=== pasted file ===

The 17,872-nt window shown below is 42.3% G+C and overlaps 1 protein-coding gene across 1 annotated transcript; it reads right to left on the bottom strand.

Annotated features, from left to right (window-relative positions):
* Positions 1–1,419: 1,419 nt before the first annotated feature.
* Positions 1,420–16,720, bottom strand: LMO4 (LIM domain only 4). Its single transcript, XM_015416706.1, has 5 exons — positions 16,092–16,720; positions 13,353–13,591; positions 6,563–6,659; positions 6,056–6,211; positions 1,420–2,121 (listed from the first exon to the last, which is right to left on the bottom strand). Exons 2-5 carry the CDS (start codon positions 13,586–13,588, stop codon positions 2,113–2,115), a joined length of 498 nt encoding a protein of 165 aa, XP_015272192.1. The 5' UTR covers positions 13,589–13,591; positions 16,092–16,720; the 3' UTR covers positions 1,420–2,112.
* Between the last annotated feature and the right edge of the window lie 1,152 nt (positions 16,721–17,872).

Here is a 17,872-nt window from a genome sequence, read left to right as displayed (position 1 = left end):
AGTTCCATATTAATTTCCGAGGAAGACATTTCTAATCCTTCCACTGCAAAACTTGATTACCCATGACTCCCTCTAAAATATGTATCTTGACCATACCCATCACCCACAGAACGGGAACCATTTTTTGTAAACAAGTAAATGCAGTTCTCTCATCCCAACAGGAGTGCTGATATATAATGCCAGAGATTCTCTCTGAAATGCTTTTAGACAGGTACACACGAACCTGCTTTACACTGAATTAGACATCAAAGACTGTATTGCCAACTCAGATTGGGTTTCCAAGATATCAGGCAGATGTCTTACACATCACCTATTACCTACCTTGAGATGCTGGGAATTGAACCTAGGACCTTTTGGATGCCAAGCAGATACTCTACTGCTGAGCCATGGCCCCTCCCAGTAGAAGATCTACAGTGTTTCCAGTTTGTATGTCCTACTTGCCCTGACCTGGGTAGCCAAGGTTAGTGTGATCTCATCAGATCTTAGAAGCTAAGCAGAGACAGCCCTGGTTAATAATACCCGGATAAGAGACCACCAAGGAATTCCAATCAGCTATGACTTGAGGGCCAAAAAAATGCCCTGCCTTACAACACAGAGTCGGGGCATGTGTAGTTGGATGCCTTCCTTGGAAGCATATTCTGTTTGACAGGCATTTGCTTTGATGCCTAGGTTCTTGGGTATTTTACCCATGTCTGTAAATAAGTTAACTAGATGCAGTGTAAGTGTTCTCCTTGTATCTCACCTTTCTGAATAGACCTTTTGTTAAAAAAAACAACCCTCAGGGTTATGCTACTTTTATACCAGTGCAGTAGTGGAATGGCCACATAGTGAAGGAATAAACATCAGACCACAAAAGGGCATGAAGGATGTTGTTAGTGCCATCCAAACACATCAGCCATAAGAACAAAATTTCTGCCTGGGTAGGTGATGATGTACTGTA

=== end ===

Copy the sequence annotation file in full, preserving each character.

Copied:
The 17,872-nt window shown below is 42.3% G+C and overlaps 1 protein-coding gene across 1 annotated transcript; it reads right to left on the bottom strand.

Annotated features, from left to right (window-relative positions):
* Positions 1–1,419: 1,419 nt before the first annotated feature.
* Positions 1,420–16,720, bottom strand: LMO4 (LIM domain only 4). Its single transcript, XM_015416706.1, has 5 exons — positions 16,092–16,720; positions 13,353–13,591; positions 6,563–6,659; positions 6,056–6,211; positions 1,420–2,121 (listed from the first exon to the last, which is right to left on the bottom strand). Exons 2-5 carry the CDS (start codon positions 13,586–13,588, stop codon positions 2,113–2,115), a joined length of 498 nt encoding a protein of 165 aa, XP_015272192.1. The 5' UTR covers positions 13,589–13,591; positions 16,092–16,720; the 3' UTR covers positions 1,420–2,112.
* Between the last annotated feature and the right edge of the window lie 1,152 nt (positions 16,721–17,872).

Here is a 17,872-nt window from a genome sequence, read left to right as displayed (position 1 = left end):
AGTTCCATATTAATTTCCGAGGAAGACATTTCTAATCCTTCCACTGCAAAACTTGATTACCCATGACTCCCTCTAAAATATGTATCTTGACCATACCCATCACCCACAGAACGGGAACCATTTTTTGTAAACAAGTAAATGCAGTTCTCTCATCCCAACAGGAGTGCTGATATATAATGCCAGAGATTCTCTCTGAAATGCTTTTAGACAGGTACACACGAACCTGCTTTACACTGAATTAGACATCAAAGACTGTATTGCCAACTCAGATTGGGTTTCCAAGATATCAGGCAGATGTCTTACACATCACCTATTACCTACCTTGAGATGCTGGGAATTGAACCTAGGACCTTTTGGATGCCAAGCAGATACTCTACTGCTGAGCCATGGCCCCTCCCAGTAGAAGATCTACAGTGTTTCCAGTTTGTATGTCCTACTTGCCCTGACCTGGGTAGCCAAGGTTAGTGTGATCTCATCAGATCTTAGAAGCTAAGCAGAGACAGCCCTGGTTAATAATACCCGGATAAGAGACCACCAAGGAATTCCAATCAGCTATGACTTGAGGGCCAAAAAAATGCCCTGCCTTACAACACAGAGTCGGGGCATGTGTAGTTGGATGCCTTCCTTGGAAGCATATTCTGTTTGACAGGCATTTGCTTTGATGCCTAGGTTCTTGGGTATTTTACCCATGTCTGTAAATAAGTTAACTAGATGCAGTGTAAGTGTTCTCCTTGTATCTCACCTTTCTGAATAGACCTTTTGTTAAAAAAAACAACCCTCAGGGTTATGCTACTTTTATACCAGTGCAGTAGTGGAATGGCCACATAGTGAAGGAATAAACATCAGACCACAAAAGGGCATGAAGGATGTTGTTAGTGCCATCCAAACACATCAGCCATAAGAACAAAATTTCTGCCTGGGTAGGTGATGATGTACTGTA